Page 2495 - Week 09 - Tuesday, 6 August 2013

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The offences in the bill apply to events that occur in the ACT or elsewhere through the rules in the Criminal Code, provided there is a nexus of jurisdiction with the ACT. There will be a nexus of jurisdiction if, for example, the bet on the event occurred in the ACT. This is important because complex schemes to illegally benefit from a fixed event can involve conduct in another jurisdiction.

The bill inserts three new offences into the Criminal Code to criminalise specific match-fixing behaviours and cheating at gambling activities. New section 363F will criminalise conduct that results in a corrupt betting outcome for an event, and obtaining a financial advantage or causing a financial disadvantage in connection with betting on the event.

This offence will deal with actions that corrupt a betting outcome, such as deliberate underperformance or “tanking”, interference with a playing surface, or any actions likely to affect the outcome of betting, contrary to standards of integrity. It is also intended to capture someone who pays another person, or puts pressure on another person, to engage in such conduct.

Madam Deputy Speaker, players and team officials will still be able to make tactical decisions for reasons other than affecting a betting outcome. The offence is squarely aimed at corrupt conduct that affects a betting outcome for financial advantage. Section 363G prohibits betting while possessing information about a corrupt betting outcome. The purpose of this provision is to prohibit a person who possesses information about a fixed event from doing something that results in a bet on that event.

The offence extends to encouraging another person to bet on an event or telling someone else about the fix where the person knows the other person is likely to bet on the event. To prove this offence, it is not necessary for the prosecution to prove that a bet was actually placed by the first person or another person. However, the person needs to engage in conduct, and the person needs to possess information and be reckless as to whether it is corrupt conduct information.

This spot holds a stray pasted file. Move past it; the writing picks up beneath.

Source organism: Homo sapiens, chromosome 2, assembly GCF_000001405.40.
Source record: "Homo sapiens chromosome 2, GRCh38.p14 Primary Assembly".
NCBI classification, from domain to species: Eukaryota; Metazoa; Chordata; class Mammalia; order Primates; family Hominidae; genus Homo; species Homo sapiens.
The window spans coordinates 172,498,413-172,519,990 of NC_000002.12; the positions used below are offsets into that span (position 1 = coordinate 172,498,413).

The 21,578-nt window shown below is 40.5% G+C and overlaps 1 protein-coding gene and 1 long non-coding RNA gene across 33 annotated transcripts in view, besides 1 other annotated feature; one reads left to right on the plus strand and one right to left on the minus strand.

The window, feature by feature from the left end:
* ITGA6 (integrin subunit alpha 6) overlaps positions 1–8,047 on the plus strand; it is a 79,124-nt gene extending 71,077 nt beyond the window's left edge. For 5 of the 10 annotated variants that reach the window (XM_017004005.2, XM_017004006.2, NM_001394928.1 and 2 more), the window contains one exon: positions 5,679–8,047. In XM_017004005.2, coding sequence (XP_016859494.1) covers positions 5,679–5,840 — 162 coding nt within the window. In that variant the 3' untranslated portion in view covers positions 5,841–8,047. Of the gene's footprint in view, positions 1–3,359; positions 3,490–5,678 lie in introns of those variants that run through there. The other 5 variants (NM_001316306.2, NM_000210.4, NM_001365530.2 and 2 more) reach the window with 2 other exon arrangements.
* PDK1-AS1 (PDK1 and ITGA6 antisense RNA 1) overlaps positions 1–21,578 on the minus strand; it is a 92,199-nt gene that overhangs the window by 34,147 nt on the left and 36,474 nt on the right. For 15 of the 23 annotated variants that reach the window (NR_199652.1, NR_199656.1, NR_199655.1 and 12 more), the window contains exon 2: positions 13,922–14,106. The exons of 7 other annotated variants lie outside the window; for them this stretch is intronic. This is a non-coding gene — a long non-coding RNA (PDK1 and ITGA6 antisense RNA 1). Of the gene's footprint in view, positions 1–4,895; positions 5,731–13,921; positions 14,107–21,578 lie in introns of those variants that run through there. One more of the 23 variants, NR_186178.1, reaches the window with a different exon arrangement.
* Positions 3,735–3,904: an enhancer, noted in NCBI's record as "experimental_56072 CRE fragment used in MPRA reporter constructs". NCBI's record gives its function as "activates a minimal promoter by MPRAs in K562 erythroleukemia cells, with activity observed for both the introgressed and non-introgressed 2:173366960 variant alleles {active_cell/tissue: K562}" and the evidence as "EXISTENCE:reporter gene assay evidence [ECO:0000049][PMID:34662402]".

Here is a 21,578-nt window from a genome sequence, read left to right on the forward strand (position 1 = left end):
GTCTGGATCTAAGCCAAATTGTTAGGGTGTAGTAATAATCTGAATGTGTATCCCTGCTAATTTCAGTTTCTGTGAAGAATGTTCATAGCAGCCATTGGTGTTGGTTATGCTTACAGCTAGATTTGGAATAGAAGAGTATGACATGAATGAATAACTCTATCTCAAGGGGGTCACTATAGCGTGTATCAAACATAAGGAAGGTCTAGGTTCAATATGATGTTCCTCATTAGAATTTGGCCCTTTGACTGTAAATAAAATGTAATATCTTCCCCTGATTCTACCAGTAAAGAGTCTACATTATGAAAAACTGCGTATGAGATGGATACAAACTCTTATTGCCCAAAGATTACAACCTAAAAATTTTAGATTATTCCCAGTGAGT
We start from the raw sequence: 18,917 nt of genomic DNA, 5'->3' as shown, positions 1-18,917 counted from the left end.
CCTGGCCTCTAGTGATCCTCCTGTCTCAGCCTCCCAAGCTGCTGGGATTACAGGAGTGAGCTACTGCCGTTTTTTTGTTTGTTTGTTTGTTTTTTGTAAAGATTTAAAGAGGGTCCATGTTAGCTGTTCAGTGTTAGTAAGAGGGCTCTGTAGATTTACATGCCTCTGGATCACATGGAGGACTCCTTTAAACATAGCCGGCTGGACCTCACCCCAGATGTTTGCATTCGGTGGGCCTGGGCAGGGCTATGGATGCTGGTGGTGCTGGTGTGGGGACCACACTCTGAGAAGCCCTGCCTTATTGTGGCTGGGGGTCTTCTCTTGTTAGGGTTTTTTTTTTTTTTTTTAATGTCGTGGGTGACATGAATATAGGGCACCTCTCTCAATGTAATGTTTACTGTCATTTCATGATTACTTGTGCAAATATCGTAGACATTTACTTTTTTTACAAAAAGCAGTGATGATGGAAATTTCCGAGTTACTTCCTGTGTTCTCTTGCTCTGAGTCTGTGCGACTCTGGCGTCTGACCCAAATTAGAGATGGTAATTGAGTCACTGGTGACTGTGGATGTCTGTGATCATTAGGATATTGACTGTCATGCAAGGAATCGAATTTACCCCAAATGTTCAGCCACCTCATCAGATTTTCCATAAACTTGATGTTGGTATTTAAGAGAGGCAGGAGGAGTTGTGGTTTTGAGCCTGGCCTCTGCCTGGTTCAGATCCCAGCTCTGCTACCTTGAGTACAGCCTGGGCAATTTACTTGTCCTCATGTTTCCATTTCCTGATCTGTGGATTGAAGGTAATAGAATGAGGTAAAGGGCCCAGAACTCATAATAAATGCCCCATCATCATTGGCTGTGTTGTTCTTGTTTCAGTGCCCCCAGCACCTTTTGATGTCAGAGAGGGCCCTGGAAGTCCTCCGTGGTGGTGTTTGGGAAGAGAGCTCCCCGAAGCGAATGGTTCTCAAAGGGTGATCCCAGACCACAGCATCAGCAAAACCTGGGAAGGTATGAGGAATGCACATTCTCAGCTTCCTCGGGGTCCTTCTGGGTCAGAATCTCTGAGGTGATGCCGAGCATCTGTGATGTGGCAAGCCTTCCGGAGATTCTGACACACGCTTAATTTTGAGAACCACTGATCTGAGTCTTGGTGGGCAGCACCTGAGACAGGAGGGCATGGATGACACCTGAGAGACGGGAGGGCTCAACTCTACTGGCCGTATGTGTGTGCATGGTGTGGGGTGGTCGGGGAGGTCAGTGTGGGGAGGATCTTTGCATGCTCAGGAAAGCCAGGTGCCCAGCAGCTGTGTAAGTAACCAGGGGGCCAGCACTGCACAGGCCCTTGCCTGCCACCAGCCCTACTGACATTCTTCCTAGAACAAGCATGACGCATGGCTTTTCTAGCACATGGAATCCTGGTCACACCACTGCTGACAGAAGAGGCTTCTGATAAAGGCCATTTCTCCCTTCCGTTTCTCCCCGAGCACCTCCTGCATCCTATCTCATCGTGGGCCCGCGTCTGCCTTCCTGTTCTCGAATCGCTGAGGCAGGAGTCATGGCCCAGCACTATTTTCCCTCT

The definition of “bet” includes accepting a bet. In this way, the offence also criminalises accepting a bet on a sporting event knowing that the outcome of the event has been fixed. This means that sport betting organisations can be held equally culpable if they knowingly accept bets on corrupted sporting activity. The maximum penalty for these first two offences is 10 years imprisonment consistent with penalties for other serious fraud and dishonesty offences in the code. Section 363H relates to betting with inside information and carries a maximum penalty of two years imprisonment.

I have previously pointed to the New South Wales Law Reform Commission report on match fixing that noted that inside information relating to sports can be of considerable importance to certain criminal syndicates that employ sports betting in support of money laundering activities. This offence prohibits a person who possesses inside information about an event from betting on that event, or encouraging another person to bet on that event in a particular way, or communicating the inside

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